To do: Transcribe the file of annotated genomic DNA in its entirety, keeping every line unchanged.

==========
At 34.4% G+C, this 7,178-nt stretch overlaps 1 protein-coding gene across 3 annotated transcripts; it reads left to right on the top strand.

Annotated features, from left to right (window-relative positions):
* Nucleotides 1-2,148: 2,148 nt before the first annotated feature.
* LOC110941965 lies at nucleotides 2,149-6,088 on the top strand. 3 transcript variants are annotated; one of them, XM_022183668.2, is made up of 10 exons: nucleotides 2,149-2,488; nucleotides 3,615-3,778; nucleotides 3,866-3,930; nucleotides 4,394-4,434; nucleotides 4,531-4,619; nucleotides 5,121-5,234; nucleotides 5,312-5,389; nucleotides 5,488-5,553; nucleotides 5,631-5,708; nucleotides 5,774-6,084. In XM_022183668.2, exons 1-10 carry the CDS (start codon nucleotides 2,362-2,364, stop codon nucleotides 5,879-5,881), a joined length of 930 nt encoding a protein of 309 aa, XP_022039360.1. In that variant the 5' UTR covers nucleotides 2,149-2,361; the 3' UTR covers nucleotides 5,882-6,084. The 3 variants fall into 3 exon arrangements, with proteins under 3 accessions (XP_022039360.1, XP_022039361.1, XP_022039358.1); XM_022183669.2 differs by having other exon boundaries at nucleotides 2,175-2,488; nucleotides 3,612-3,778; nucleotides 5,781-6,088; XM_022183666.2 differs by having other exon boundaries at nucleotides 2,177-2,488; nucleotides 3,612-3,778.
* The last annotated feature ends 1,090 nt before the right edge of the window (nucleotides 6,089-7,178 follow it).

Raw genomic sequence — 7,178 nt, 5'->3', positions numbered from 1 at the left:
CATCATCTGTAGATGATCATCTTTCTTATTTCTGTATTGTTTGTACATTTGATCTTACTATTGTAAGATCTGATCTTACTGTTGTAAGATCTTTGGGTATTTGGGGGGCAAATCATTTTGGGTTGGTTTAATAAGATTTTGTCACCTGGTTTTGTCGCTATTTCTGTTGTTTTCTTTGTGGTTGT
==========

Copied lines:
At 34.4% G+C, this 7,178-nt stretch overlaps 1 protein-coding gene across 3 annotated transcripts; it reads left to right on the top strand.

Annotated features, from left to right (window-relative positions):
* Nucleotides 1-2,148: 2,148 nt before the first annotated feature.
* LOC110941965 lies at nucleotides 2,149-6,088 on the top strand. 3 transcript variants are annotated; one of them, XM_022183668.2, is made up of 10 exons: nucleotides 2,149-2,488; nucleotides 3,615-3,778; nucleotides 3,866-3,930; nucleotides 4,394-4,434; nucleotides 4,531-4,619; nucleotides 5,121-5,234; nucleotides 5,312-5,389; nucleotides 5,488-5,553; nucleotides 5,631-5,708; nucleotides 5,774-6,084. In XM_022183668.2, exons 1-10 carry the CDS (start codon nucleotides 2,362-2,364, stop codon nucleotides 5,879-5,881), a joined length of 930 nt encoding a protein of 309 aa, XP_022039360.1. In that variant the 5' UTR covers nucleotides 2,149-2,361; the 3' UTR covers nucleotides 5,882-6,084. The 3 variants fall into 3 exon arrangements, with proteins under 3 accessions (XP_022039360.1, XP_022039361.1, XP_022039358.1); XM_022183669.2 differs by having other exon boundaries at nucleotides 2,175-2,488; nucleotides 3,612-3,778; nucleotides 5,781-6,088; XM_022183666.2 differs by having other exon boundaries at nucleotides 2,177-2,488; nucleotides 3,612-3,778.
* The last annotated feature ends 1,090 nt before the right edge of the window (nucleotides 6,089-7,178 follow it).

Raw genomic sequence — 7,178 nt, 5'->3', positions numbered from 1 at the left:
CATCATCTGTAGATGATCATCTTTCTTATTTCTGTATTGTTTGTACATTTGATCTTACTATTGTAAGATCTGATCTTACTGTTGTAAGATCTTTGGGTATTTGGGGGGCAAATCATTTTGGGTTGGTTTAATAAGATTTTGTCACCTGGTTTTGTCGCTATTTCTGTTGTTTTCTTTGTGGTTGT